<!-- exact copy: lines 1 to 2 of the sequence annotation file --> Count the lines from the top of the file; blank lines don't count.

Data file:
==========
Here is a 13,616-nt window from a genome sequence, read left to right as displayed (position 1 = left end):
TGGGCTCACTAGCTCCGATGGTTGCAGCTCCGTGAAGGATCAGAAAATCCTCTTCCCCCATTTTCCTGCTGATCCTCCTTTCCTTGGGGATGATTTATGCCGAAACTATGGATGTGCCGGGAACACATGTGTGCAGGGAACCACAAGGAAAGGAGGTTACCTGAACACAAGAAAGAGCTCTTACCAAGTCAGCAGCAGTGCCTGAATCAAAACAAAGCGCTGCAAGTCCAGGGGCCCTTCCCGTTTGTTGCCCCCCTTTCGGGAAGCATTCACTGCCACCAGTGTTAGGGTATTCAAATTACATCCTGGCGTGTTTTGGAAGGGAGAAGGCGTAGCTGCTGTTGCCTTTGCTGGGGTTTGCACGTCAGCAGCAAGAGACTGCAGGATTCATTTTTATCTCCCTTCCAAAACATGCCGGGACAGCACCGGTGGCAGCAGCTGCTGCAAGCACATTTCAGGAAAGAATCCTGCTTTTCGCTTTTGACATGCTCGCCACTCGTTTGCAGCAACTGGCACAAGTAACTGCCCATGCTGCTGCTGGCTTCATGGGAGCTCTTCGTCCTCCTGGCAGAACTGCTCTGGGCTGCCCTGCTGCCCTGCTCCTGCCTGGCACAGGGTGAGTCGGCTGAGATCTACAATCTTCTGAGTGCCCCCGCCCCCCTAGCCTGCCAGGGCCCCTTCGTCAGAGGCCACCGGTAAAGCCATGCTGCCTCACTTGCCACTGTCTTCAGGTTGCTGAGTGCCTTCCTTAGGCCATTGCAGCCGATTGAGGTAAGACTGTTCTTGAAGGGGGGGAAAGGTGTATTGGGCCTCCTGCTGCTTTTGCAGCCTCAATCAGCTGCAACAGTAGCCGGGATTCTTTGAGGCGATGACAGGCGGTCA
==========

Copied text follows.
Here is a 13,616-nt window from a genome sequence, read left to right as displayed (position 1 = left end):
TGGGCTCACTAGCTCCGATGGTTGCAGCTCCGTGAAGGATCAGAAAATCCTCTTCCCCCATTTTCCTGCTGATCCTCCTTTCCTTGGGGATGATTTATGCCGAAACTATGGATGTGCCGGGAACACATGTGTGCAGGGAACCACAAGGAAAGGAGGTTACCTGAACACAAGAAAGAGCTCTTACCAAGTCAGCAGCAGTGCCTGAATCAAAACAAAGCGCTGCAAGTCCAGGGGCCCTTCCCGTTTGTTGCCCCCCTTTCGGGAAGCATTCACTGCCACCAGTGTTAGGGTATTCAAATTACATCCTGGCGTGTTTTGGAAGGGAGAAGGCGTAGCTGCTGTTGCCTTTGCTGGGGTTTGCACGTCAGCAGCAAGAGACTGCAGGATTCATTTTTATCTCCCTTCCAAAACATGCCGGGACAGCACCGGTGGCAGCAGCTGCTGCAAGCACATTTCAGGAAAGAATCCTGCTTTTCGCTTTTGACATGCTCGCCACTCGTTTGCAGCAACTGGCACAAGTAACTGCCCATGCTGCTGCTGGCTTCATGGGAGCTCTTCGTCCTCCTGGCAGAACTGCTCTGGGCTGCCCTGCTGCCCTGCTCCTGCCTGGCACAGGGTGAGTCGGCTGAGATCTACAATCTTCTGAGTGCCCCCGCCCCCCTAGCCTGCCAGGGCCCCTTCGTCAGAGGCCACCGGTAAAGCCATGCTGCCTCACTTGCCACTGTCTTCAGGTTGCTGAGTGCCTTCCTTAGGCCATTGCAGCCGATTGAGGTAAGACTGTTCTTGAAGGGGGGGAAAGGTGTATTGGGCCTCCTGCTGCTTTTGCAGCCTCAATCAGCTGCAACAGTAGCCGGGATTCTTTGAGGCGATGACAGGCGGTCA